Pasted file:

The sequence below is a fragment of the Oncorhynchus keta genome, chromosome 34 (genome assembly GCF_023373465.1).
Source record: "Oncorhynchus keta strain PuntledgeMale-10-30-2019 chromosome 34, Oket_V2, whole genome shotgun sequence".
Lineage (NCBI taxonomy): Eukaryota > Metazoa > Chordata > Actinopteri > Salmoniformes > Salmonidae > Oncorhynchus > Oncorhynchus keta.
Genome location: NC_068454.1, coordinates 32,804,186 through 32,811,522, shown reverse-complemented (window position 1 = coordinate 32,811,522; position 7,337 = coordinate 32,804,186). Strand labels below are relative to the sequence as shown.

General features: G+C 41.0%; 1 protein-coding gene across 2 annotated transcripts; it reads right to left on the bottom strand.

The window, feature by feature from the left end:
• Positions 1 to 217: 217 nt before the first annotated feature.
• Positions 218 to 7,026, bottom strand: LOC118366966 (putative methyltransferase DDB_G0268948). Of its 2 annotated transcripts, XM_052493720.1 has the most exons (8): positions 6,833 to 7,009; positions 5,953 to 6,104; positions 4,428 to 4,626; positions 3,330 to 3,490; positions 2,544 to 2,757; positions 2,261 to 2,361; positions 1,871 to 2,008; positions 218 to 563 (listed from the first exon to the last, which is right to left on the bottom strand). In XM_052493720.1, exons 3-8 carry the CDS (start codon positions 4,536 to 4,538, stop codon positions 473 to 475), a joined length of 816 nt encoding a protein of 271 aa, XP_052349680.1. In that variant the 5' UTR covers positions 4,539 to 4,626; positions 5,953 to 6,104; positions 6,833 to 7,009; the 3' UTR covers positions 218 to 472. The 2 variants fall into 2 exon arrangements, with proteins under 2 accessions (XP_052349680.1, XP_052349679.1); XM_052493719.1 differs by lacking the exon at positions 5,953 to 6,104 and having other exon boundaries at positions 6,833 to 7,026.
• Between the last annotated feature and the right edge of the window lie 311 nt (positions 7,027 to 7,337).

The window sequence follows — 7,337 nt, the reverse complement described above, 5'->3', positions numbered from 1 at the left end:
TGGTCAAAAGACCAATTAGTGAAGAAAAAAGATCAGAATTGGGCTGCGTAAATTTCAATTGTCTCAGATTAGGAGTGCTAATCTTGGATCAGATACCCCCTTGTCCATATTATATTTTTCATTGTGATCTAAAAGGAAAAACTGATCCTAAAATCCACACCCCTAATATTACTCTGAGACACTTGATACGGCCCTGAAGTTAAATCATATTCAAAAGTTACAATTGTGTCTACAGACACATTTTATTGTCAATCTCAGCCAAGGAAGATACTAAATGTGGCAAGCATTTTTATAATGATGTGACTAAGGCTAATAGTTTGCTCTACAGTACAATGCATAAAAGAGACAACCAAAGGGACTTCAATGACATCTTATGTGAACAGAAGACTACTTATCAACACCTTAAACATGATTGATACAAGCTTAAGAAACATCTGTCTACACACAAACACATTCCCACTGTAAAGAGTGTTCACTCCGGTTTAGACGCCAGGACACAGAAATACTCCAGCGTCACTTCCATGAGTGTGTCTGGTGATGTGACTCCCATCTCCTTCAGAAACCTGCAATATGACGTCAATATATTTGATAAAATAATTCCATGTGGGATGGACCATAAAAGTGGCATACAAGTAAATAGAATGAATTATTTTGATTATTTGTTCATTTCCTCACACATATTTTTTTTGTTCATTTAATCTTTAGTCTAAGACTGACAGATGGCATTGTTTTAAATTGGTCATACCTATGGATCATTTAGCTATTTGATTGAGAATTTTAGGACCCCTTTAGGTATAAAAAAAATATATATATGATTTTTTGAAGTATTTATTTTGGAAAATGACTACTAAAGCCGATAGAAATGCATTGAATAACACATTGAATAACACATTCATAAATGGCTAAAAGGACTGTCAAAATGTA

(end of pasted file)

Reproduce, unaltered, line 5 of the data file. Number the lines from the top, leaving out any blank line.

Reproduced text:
General features: G+C 41.0%; 1 protein-coding gene across 2 annotated transcripts; it reads right to left on the bottom strand.